Wednesday, July 06, 2005

“Pipe the Admiral Over the Side”

There is an old naval custom that involves a tribute to any person holding command of a naval vessel and those of flag rank – Commodore, Admiral, Rear Admiral, Vice Admiral, Admiral, Fleet Admiral, and the one-time rank of Admiral of the Navy held only by George Dewey, the hero of the Battle of Manila Bay in the Spanish American War.

Prior to electricity, rapidly alerting the crew of a naval ship to emergencies, or the routine turn of the clock, involved the beating of a drum, the blowing of a fife, or a small, shrill steady toned whistle, called a bosun’s (shortened form of boatswain) pipe. The pipe is able to produce different pitches based on how the piper holds the pipe in his hand, and different combinations of notes, and how long they are held, or whether they are trilled or not convey a message.

When one of the officers noted above arrives at a naval ship, or departs from one, there is a ceremony conducted at the quarterdeck. [A quarterdeck is any place designated as the location of the entryway for boarding or disembarking from a ship.] A small party of sailors, or Marines, if there are any aboard, are gathered there to line the side of the ship and render a salute as the officer comes aboard the ship, or departs from it. At the command, the sailors or marines salute, and the bosun starts to pipe. The salute, and the piping is held until the officer has fully come aboard ship, or when leaving the ship, until the top of his head becomes lower than the deck as he descends into a waiting boat. This custom is called manning the side. It is a sign of respect to a command authority. In the U.S. Navy, command authority is not given, it is earned. And the path to command is often filled with roadblocks, setbacks, and events totally beyond one’s control. For those who make it, it is the fulfillment of a lifelong dream.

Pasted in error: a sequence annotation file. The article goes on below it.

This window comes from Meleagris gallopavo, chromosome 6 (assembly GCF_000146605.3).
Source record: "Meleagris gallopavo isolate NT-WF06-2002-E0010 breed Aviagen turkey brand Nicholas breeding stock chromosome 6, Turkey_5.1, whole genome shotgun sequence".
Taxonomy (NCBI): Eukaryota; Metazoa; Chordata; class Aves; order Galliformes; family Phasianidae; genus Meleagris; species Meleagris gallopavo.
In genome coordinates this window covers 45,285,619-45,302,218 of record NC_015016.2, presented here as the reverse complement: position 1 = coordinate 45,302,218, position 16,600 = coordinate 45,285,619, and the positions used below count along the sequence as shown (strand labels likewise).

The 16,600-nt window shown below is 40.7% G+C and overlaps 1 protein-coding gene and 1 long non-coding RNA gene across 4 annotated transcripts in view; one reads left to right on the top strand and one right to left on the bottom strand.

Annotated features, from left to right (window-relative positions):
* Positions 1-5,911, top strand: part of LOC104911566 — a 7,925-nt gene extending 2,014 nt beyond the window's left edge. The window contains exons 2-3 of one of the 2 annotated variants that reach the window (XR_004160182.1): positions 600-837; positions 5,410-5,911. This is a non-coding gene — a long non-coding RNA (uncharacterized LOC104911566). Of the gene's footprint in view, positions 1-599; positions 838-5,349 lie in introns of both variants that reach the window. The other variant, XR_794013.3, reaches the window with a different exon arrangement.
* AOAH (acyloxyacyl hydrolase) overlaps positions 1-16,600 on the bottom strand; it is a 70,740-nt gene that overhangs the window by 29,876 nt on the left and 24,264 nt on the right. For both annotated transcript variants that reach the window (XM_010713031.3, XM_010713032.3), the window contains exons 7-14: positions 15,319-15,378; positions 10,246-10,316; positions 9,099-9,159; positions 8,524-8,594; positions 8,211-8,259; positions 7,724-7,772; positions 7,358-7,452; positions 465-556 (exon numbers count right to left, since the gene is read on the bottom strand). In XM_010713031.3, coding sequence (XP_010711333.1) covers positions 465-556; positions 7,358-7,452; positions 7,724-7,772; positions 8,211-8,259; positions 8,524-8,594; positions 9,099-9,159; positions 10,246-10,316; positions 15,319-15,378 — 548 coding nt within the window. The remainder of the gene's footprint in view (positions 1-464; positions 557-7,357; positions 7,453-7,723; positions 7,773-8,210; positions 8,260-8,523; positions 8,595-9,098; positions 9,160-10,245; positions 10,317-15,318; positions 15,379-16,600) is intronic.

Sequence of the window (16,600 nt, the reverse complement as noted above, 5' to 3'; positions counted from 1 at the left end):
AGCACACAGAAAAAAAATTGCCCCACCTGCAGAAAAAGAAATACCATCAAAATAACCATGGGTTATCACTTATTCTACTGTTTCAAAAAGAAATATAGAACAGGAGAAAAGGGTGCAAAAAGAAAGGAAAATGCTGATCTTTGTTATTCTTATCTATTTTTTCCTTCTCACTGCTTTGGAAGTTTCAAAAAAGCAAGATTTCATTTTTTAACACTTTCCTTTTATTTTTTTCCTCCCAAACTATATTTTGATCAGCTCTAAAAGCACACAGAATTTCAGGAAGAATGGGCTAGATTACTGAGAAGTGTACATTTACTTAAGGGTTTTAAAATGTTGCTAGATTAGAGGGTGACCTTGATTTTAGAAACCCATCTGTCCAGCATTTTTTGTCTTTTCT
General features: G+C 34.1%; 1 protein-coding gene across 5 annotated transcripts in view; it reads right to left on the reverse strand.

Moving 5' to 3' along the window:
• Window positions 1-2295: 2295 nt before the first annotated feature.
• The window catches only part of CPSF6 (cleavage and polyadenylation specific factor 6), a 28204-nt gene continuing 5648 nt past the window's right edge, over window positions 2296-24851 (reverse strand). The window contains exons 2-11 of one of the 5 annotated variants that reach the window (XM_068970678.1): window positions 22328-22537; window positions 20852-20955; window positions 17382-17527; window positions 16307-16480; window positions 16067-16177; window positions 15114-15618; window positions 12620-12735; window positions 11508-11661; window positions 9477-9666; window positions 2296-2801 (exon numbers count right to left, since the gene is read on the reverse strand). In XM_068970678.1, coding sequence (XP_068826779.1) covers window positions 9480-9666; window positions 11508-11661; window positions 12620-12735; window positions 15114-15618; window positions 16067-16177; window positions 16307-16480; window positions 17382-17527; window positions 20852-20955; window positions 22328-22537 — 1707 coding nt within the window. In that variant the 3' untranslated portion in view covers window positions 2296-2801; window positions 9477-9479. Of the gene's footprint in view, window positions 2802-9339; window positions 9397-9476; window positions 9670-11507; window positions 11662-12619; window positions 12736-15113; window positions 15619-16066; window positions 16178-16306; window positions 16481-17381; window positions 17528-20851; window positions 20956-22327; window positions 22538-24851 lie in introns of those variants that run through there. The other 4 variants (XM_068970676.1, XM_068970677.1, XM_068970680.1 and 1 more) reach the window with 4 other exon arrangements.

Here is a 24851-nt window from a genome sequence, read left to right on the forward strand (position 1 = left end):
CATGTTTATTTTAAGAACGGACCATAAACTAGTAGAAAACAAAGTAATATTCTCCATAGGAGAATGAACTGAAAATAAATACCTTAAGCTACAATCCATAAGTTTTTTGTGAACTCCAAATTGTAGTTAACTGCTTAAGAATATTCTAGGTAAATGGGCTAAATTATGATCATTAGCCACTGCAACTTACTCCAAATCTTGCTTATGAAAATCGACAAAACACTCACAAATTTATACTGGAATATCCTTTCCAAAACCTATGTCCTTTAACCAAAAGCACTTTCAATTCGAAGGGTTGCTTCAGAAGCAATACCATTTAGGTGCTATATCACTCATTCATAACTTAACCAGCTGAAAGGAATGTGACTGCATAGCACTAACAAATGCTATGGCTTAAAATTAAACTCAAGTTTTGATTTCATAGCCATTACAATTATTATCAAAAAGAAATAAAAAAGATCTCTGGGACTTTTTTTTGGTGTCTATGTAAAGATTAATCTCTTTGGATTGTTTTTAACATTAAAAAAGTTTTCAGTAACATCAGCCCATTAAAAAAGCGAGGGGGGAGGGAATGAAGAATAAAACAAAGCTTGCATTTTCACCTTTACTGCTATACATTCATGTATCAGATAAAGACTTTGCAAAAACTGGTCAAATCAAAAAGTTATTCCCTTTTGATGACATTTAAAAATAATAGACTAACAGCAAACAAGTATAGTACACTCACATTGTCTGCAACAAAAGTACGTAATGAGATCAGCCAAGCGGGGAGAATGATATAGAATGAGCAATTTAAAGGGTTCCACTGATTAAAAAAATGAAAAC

Yesterday, we lost a shining light from more recent naval history. Vice Admiral James Stockdale, USN, Retired, Annapolis ’47, passed away at age 81. Admiral Stockdale followed the path to flag rank through the Naval Aviation branch. He flew fighters and fighter-bombers from the decks of US Navy aircraft carriers. For his valor and heroism in the service of his country, James Stockdale was awarded numerous citations, including two Purple Heart medals, two Distinguished Flying Crosses, three Distinguished Service Medals, four Silver Star Medals and for his extreme sacrifice during eight years of captivity in the Hanoi Hilton, James Stockdale was awarded the Medal of Honor. No Naval officer of flag rank has ever matched that record. As a young man, Stockdale developed a keen interest in the Roman philosopher Epictetus, and during his captivity, it was the stoicism of Epictetus to which Stockdale clung, openly defying his North Vietnamese torturers.

Admiral Stockdale accepted the request of H. Ross Perot to join his campaign for president in 1992, as Perot’s running mate. In his initial public address, Admiral Stockdale candidly opened with the remarks, “Who am I, and what am I doing here?” The press, and political opponents belittled and mocked him for his candor, yet this man of extreme courage remained steadfast to the end of the campaign, and quietly went back into private life. This man of great personal character, courage, and class, died yesterday after a long fight with Alzheimer’s Disease, a true and great American hero in every sense of the word.

One last time, let us pipe the Admiral over the side.

“Attention on deck! Hand salute! Pipe! Two!”

“Stockdale, departing.”